Clothing line tries to fight fat-shamers with this incredibly offensive sweater. It didn't work.

Los Angeles-based clothing line Revolve really stepped in it by adding a new sweatshirt to its online store featuring the phrase, “Being fat is not beautiful, it's an excuse.”

The rail-thin model wearing the offensive shirt only made it more insulting.

via Revolve


The sweatshirt is part of a clothing line that’s a spectacularly-botched attempt to combat fat-shaming by featuring statements that have been directed at stars such as Lena Dunham (“Horrible Result of Modern Feminism”) and Cara Delevingne (“Too boney to be boned”).

The line is a collaboration between Revolve, LPA and others, including Dunham, Delevingne, and curvy model Paloma Elsesser.

The “fat is not beautiful” statement was once sent to Elesser by an online troll.

While calling out fat-shamers with their own statements seems like an empowering strategy, the Revolve campaign appears horribly regressive when taken out of context.

Who in their right mind would see someone wearing a shirt that says, "Being fat is not beautiful, it's an excuse," and think, "That's an incredibly-inclusive shirt you got there!"

Revolve has attempted to crawl back into the public's good graces by apologizing for the mishap and pledging $20,000 to Girls Write Now.

"The prematurely released images featured on Revolve.com was not only included without context of the overall campaign but regrettably featured one of the pieces on a model who’s size was not reflective of the piece’s commentary on body positivity,” the brand said in a statement.

"We at Revolve sincerely apologize to all those involved – particularly Lena, Emily, Cara, Suki and Paloma – our loyal customers, and the community as a whole for this error," Revolve continued.

Dunham, who has a long history of promoting body positivity, has exited the collaboration.

“Without consulting me or any of the women involved, @revolve presented the sweatshirts on thin white women, never thinking about the fact that difference and individuality is what gets you punished on the Internet, or that lack of diversity in representation is a huge part of the problem (in fact, the problem itself.),” she said on Instagram. “As a result, I cannot support this collaboration or lend my name to it in any way.”

View this post on Instagram

For months I’ve been working on a collaboration with my friend Pia’s company LPA through parent company @revolve - sweatshirts that highlight quotes from prominent women who have experienced internet trolling & abuse. This is a cause very close to my heart and the proceeds were meant to benefit charities that help young women by empowering them to express themselves through writing and art. Without consulting me or any of the women involved, @revolve presented the sweatshirts on thin white women, never thinking about the fact that difference and individuality is what gets you punished on the Internet, or that lack of diversity in representation is a huge part of the problem (in fact, the problem itself.) As a result, I cannot support this collaboration or lend my name to it in any way. This isn’t meant to shame Pia or the great work she’s done with LPA. I am deeply disappointed in @revolve’s handling of a sensitive topic and a collaboration rooted in reclaiming the words of internet trolls to celebrate the beauty in diversity and bodies and experiences that aren’t the industry norm. *** I’d like to especially extend my love and support to @palomija, whose quote was the first to be promoted and mangled. She’s a hero of mine. Like me, she gave her quote in good faith and shared her vulnerability in order to support arts education and to spread her message of empowerment, and she wasn’t consulted in the marketing. Not an ounce of negativity should be sent her way. *** My only goal on this planet is to empower women through art and dialogue. I’m grateful to every woman who shared a quote and so disappointed that our words were not honored. As a result, I will be making a donation to the charity of every woman’s choice who was wronged with me and I hope that @revolve will join me with a contribution of their own. *** P.S. This Rubens painting makes me happy because it’s about women joining in love, but he didn’t recognize diversity at all- he just loved curvy butts. Problematic fave.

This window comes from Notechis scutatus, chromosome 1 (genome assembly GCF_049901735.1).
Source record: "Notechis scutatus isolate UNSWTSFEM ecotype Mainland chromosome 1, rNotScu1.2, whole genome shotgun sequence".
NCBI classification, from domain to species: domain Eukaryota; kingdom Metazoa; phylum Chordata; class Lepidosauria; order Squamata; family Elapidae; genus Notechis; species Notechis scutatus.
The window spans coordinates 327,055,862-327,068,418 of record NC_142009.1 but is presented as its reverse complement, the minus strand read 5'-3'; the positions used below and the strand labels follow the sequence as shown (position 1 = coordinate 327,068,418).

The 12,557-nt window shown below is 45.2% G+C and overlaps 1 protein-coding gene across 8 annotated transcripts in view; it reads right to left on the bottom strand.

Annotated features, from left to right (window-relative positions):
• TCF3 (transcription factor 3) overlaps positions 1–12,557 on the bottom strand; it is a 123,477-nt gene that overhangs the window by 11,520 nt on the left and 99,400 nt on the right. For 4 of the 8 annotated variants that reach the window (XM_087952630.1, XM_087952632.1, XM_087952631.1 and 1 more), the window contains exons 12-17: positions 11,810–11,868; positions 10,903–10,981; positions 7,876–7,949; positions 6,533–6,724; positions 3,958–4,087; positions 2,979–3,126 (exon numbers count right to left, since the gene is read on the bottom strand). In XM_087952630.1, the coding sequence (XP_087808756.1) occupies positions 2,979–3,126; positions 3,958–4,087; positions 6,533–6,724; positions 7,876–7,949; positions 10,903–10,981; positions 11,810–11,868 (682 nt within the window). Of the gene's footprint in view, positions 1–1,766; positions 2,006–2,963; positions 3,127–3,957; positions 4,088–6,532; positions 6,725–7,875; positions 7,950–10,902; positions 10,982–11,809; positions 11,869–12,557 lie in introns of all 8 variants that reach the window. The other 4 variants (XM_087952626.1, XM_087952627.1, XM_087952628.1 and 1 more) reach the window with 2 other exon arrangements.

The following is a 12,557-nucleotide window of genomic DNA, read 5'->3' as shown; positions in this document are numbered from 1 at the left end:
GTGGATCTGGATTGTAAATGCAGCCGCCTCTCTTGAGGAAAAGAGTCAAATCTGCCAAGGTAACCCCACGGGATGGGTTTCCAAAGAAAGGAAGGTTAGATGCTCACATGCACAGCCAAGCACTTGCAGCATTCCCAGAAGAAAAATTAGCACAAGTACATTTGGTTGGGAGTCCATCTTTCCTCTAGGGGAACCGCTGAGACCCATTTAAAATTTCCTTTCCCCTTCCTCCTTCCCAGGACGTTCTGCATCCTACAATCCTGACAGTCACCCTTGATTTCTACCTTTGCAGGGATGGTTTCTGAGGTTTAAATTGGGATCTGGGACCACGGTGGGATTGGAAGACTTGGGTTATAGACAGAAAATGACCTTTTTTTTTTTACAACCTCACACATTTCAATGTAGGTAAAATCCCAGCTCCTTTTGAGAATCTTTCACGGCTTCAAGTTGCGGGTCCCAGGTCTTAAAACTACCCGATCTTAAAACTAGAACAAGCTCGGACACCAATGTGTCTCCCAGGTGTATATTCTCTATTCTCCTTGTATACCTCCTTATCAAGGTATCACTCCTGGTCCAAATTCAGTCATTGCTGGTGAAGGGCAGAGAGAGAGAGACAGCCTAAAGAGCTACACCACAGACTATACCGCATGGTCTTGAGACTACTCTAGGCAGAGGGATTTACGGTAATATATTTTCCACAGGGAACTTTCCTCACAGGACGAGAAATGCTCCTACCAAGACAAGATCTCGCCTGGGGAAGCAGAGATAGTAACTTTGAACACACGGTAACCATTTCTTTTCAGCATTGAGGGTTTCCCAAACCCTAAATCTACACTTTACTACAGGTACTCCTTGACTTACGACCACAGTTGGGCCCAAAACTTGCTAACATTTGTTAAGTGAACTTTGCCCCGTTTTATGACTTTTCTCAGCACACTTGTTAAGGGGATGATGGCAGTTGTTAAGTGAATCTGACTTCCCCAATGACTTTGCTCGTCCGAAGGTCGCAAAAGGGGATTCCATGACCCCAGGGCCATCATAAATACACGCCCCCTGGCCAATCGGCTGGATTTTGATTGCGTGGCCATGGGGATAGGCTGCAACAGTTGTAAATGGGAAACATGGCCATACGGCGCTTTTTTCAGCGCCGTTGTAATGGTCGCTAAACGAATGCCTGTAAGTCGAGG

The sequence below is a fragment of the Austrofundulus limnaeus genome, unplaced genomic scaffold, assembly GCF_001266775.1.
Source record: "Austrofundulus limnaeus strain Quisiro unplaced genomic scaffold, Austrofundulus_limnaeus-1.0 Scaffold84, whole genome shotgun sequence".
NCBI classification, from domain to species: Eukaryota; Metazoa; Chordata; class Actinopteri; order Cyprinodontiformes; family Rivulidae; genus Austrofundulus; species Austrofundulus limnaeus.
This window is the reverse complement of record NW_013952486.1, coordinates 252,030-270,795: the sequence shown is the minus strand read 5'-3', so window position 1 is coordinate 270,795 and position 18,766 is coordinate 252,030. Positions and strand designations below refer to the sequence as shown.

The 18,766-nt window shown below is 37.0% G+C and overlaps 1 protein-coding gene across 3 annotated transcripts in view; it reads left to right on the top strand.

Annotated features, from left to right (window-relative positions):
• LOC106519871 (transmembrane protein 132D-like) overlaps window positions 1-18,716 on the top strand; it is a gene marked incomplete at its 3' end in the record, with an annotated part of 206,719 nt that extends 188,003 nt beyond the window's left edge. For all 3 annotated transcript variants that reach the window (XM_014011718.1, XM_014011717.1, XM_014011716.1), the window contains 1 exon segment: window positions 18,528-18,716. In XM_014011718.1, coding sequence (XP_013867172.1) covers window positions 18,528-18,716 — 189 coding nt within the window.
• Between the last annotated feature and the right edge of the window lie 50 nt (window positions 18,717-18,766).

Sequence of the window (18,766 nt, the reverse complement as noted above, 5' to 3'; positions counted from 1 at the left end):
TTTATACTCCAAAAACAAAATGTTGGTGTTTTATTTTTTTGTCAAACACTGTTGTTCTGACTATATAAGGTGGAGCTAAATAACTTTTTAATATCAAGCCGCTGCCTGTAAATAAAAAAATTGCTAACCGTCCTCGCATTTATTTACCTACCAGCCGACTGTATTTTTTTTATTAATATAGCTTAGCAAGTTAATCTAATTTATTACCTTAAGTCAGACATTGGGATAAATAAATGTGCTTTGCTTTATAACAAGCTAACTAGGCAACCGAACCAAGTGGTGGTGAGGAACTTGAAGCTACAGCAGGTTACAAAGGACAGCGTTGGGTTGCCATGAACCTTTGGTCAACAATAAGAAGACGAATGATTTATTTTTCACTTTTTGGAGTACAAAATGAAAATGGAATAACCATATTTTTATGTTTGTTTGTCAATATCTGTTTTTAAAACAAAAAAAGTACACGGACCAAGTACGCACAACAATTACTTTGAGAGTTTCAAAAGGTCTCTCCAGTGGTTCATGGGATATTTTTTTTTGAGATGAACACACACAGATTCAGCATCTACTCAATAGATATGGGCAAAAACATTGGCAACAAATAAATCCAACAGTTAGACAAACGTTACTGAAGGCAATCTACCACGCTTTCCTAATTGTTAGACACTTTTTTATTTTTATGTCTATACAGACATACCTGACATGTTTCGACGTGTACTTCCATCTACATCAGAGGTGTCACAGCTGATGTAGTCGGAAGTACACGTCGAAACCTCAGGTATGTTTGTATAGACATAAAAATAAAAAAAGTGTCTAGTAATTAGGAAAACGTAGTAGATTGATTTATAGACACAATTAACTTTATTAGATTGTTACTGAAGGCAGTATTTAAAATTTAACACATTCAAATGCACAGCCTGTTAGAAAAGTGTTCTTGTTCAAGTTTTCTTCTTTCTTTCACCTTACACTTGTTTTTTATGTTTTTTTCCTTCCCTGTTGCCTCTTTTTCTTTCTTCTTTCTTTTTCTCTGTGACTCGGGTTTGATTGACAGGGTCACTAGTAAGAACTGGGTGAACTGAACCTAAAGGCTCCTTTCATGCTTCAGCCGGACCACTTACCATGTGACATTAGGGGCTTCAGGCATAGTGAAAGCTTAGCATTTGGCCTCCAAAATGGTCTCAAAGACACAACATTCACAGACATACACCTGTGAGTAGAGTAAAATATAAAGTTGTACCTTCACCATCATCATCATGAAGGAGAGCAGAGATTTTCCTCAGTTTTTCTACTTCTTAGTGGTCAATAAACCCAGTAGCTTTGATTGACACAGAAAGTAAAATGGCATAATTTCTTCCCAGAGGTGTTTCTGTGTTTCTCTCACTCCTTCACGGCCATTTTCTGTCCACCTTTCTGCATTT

A post shared by Lena Dunham (@lenadunham) on

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Anne Hebert, a marketing writer living in Austin, TX, jokes that her closest friends think that her hobby is "low-key harassment for social good". She authors a website devoted entirely to People Doing Good Things. She's hosted a yearly canned food drive with up to 150 people stopping by to donate, resulting in hundreds of pounds of donations to take to the food bank for the past decade.

"I try to share info in a positive way that gives people hope and makes them aware of solutions or things they can do to try to make the world a little better," she said.

For now, she's encouraging people through a barrage of persistent, informative, and entertaining emails with one goal in mind: getting people to VOTE. The thing about emailing people and talking about politics, according to Hebert, is to catch their attention—which is how lice got involved.

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Hebert isn't working with a specific organization. She is simply trying to motivate others to find ways to plug in to help get out the vote.

Photo by Phillip Goldsberry on Unsplash

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